Dog training is an essential part of owning a pet. It helps both the pet and the parent to interact with each other in a healthy and happy manner. But, there are a lot of misconceptions about how dog training works and what methods are most effective.
It’s important to remember that dog training is not a one-size-fits-all approach. Each dog is unique, and a tailored approach is necessary for effective training.
Every pet parent wants a well-behaved dog, and proper training is crucial to achieve this goal. However, there are several common misconceptions surrounding dog training that can hinder the process. In this blog post, we will debunk the common dog training myths to help pet owners separate fact from fiction.
Top dog training myths
Myth 1: Dogs cannot be trained after a certain age
Many pet owners believe that dogs cannot be trained after a certain age. However, this is far from the truth. While training a puppy is easier, older dogs can also be trained with the right approach. Some trainers find older dogs are often easier to train in some ways because they have a longer attention span and are calmer than younger dogs.
It’s important to keep in mind that older dogs might require a different training approach than younger dogs. Older dogs may require more time and patience in the training process. Positive reinforcement techniques, such as treats and praise, can often be effective in training older dogs. You can teach an old dog new tricks!
Myth 2: Some dog breeds cannot be trained
Many people believe that certain dog breeds cannot be trained, but this is purely a myth. All dog breeds can be trained with the right approach, using reward-based methods tailored to the breed’s specific characteristics. For instance, herding dogs may require more physical exercise during training, while guard dogs may require more socialisation.
Contrary to misconception, desi dogs are easy to train owing to their keen sense of alertness and adaptability.
Myth 3: Punishment is the best way to train a dog
Some pet owners believe that harsh punishment is the best way to train a dog showing bad behaviour. However, this is not only counter productive but can also be harmful to the dog. So watch out for trainers recommending a shock collar as mandatory in dog training sessions.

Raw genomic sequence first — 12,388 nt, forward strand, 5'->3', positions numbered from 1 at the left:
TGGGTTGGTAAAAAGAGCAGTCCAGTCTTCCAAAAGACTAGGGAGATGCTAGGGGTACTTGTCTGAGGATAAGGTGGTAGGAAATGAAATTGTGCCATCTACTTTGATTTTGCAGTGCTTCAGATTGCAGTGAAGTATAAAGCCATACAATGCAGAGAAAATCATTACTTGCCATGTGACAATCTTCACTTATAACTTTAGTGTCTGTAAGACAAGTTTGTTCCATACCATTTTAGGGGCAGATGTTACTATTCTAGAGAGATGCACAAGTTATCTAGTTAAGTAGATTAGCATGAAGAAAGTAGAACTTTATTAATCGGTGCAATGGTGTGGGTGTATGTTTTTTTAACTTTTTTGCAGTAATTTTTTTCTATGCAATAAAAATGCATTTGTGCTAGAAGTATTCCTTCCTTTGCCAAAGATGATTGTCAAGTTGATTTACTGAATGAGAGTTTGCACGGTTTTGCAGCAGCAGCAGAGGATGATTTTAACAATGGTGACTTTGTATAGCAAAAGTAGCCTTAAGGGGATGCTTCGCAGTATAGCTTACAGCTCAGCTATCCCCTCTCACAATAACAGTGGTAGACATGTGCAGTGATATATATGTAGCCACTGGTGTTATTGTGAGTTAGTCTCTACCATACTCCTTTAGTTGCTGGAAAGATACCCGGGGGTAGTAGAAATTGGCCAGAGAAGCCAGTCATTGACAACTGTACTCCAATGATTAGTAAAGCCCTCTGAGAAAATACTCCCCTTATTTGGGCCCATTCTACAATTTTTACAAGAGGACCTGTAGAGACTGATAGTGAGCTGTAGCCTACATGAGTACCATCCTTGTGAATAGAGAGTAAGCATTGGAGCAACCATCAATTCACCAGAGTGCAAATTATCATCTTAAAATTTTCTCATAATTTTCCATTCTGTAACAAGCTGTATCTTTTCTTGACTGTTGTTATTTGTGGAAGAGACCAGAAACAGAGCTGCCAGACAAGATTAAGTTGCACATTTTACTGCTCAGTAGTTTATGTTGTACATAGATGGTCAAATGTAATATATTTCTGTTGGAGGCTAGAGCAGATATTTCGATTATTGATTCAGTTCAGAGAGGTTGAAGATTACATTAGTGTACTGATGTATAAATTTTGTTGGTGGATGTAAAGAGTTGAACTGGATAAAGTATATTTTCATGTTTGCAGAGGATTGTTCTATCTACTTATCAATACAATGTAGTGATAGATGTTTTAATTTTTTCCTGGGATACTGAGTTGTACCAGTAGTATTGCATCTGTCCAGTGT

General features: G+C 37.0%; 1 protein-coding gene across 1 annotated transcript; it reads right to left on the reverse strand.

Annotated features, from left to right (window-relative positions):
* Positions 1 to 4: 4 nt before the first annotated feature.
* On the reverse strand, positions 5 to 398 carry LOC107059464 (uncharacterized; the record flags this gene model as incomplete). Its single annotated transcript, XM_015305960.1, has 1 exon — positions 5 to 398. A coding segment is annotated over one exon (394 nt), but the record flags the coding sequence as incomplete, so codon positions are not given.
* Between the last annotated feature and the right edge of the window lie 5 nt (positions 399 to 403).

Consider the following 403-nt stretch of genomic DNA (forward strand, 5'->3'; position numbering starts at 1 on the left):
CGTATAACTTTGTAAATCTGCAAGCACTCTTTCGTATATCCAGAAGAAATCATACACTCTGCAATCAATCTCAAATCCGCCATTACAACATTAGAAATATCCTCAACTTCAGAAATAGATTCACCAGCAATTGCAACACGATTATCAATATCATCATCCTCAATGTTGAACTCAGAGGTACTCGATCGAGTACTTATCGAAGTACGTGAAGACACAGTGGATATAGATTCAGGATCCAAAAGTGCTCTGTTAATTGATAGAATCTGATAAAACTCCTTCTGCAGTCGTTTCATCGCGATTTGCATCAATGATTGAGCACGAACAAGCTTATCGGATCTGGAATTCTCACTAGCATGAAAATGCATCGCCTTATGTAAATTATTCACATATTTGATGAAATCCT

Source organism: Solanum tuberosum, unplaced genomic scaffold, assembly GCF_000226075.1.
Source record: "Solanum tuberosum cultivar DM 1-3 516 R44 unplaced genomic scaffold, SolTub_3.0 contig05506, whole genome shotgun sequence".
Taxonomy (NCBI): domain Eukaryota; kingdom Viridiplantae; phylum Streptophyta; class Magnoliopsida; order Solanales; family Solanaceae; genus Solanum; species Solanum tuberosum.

Positive reinforcement like rewarding good behaviour tend to be more effective than punishing. It also helps build a stronger bond between the dog and its owner.
Myth 4: Professional dog trainers are not necessary
While some pet parents can successfully train their dogs on their own, professional training can provide you with valuable insights and techniques that can make training easier and more effective. A professional dog trainer can provide valuable guidance and support, especially when it comes to handling specific behavioural issues. They can also help ensure that the dog learns in a safe environment, minimising any potential harm or confusion.
Myth 5: It’s impossible to train a dog with behavioural issues
Behavioural issues such as aggression, separation anxiety, or excessive barking, can make the training process more challenging. However, these behaviours can be modified with proper training, patience, and consistency. There are several training techniques available, such as desensitisation, counter-conditioning, and positive reinforcement that a professional dog trainer can use to effectively modify the dog’s behaviour.
Myth 6: The alpha dog myth – the idea that you need to be the “alpha” or dominant over your dog to train it properly.